What To Do in the Case of Sudden Oral or Facial Injury

Facial and oral trauma incidents are some of the most common and most serious external injuries sustained, largely due to their proximity to the brain, brain stem and spinal cord, as well as to the immense concentration of nerve endings in the mouth and face.

In the case of sudden oral or facial injury, it is always best to err on the side of caution and consult a licensed medical professional as soon as is feasible in order to undergo a complete evaluation. Even if you feel fine following a moderate blow to the mouth or face, it is possible that internal damage has been done and will not become apparent for a few hours to a few days.

Types of Serious Facial and Oral Injuries

The following types of facial and oral injuries should be considered severe and require immediate medical attention, often provided by an oral and maxillofacial surgeon:

  • Teeth that are forcibly removed in any way
  • Lacerations of the face
  • Lacerations within the mouth
  • Fractured facial bones, including the nose, eye socket or cheek bones
  • Fractured jaws, upper or lower
  • Severely torn lip or nasal cartilage

Common Causes of Facial and Oral Trauma

The causes of maxillofacial trauma number in the hundreds, but the most frequently cited are as follows:

  • Slips and falls at home or on the job
  • Motor vehicle accidents
  • Injuries sustained while playing or observing sports
  • Domestic abuse or other interpersonal fighting
  • Work-related hazards
  • Playing rough (especially in children between the ages of 7 and 18)

First-Aid Treatment of Oral or Facial Injury

On the way to the nearest emergency room or oral and maxillofacial surgeon’s facility, it is important that an injury of this nature be tended in a particular way and as immediately as possible. For example, if a tooth or multiple teeth are knocked out or otherwise removed, they should be quickly placed into a solution of salt water or a cup of milk and brought to the oral and maxillofacial surgeon’s facility for reinsertion. The sooner that the doctor can replace the tooth into its socket, the more likely it is that it will remain there. If the tooth does not survive, however, an implant can take its place. It is crucial that the patient not attempt to clean the tooth or remove the ligaments that are attached to it, as these are critical in reattachment.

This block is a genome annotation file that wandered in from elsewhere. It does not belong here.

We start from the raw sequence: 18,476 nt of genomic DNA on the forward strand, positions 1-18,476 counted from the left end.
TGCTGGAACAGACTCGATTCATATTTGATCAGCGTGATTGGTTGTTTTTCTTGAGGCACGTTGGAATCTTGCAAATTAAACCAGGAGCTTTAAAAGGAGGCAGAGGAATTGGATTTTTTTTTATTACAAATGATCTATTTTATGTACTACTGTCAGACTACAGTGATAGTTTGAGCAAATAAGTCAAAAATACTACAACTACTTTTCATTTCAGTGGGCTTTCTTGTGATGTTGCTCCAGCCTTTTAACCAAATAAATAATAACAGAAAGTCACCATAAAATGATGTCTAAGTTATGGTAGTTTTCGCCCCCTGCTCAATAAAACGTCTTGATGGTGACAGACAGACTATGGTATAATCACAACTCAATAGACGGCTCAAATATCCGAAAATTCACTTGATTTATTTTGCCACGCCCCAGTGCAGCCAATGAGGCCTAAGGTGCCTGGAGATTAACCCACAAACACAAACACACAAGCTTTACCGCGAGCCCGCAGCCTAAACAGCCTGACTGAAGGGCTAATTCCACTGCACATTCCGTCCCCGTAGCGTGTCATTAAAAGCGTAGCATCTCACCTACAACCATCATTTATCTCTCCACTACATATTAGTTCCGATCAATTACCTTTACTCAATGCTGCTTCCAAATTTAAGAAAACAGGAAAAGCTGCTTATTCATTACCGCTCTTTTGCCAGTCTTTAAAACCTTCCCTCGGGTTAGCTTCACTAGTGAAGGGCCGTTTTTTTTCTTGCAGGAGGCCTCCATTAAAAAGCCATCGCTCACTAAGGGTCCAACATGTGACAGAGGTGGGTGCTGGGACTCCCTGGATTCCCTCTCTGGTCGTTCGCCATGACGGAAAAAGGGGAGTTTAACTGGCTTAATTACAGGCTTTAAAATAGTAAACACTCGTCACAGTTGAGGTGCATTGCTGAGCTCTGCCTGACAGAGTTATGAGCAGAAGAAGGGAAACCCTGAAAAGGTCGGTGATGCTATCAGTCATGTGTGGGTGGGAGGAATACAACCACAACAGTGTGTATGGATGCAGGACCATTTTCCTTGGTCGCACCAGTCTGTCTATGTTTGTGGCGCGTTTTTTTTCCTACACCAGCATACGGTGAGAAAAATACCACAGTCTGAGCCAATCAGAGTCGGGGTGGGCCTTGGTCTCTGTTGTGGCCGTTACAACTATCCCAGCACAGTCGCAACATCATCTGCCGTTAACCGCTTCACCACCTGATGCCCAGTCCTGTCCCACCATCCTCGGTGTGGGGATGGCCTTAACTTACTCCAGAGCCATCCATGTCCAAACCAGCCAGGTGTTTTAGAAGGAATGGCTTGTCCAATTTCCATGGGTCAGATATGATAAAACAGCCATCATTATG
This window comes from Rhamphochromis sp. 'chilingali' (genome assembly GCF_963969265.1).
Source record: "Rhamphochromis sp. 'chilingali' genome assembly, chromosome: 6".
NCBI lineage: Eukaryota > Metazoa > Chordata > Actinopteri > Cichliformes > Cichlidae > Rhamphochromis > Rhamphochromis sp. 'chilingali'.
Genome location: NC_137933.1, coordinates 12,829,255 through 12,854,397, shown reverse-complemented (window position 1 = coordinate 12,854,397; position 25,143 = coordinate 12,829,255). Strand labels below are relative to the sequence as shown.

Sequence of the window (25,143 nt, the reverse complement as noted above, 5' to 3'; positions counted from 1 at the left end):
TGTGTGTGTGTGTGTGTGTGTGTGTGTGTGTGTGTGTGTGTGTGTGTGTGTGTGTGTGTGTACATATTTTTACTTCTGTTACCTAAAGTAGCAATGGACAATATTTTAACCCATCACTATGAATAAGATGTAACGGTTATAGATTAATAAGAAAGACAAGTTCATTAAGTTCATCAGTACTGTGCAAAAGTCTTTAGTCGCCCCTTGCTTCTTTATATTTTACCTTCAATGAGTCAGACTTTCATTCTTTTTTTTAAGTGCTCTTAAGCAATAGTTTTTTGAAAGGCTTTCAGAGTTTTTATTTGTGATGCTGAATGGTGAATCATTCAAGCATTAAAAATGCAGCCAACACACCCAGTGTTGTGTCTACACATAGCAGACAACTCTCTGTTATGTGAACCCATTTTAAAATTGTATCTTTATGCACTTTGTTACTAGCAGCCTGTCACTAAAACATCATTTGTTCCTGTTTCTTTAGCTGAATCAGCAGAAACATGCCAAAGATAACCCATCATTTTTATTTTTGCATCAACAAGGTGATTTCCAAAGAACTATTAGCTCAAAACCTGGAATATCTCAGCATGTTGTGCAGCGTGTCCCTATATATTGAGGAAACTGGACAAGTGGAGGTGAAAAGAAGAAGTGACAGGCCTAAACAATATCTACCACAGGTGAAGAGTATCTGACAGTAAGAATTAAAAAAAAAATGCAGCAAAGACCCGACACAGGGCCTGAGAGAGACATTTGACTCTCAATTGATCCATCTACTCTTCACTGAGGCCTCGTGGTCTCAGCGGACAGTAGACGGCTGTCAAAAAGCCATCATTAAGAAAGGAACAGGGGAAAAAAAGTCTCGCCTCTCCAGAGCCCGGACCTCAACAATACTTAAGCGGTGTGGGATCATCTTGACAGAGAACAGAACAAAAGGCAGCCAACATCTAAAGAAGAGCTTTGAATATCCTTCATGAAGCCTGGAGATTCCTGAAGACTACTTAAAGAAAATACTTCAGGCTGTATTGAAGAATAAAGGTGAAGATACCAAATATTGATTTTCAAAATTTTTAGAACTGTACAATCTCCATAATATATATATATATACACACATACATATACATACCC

In the event of a fractured nose, cheekbone, jaw or eye socket, it is important to get to an emergency facility as soon as possible, but simple first-aid may diminish swelling. Apply a cold compress, taking care to avoid direct contact between ice and skin. If lacerations are present, cleanse the entire area carefully with a sterile gauze pad and appropriate antiseptic. Allow to air dry unless the cuts are bleeding, in which case pressure should be applied to slow the flow. If stitches are necessary, the surgeon will take extensive measures to reduce the amount of scarring to ensure an aesthetically pleasing result.

The rehabilitation of facial and oral trauma patients is only one of the specialty practices of experienced, licensed oral and maxillofacial surgeons. Their training and expertise affords them the ability to approach even the most difficult cases with confidence and allows them to transform the lives of their patients for the best.

Face and Jaw Surgery Center serves all of North Dakota and North West Minnesota including Moorhead, MN and East Grand Forks, MN

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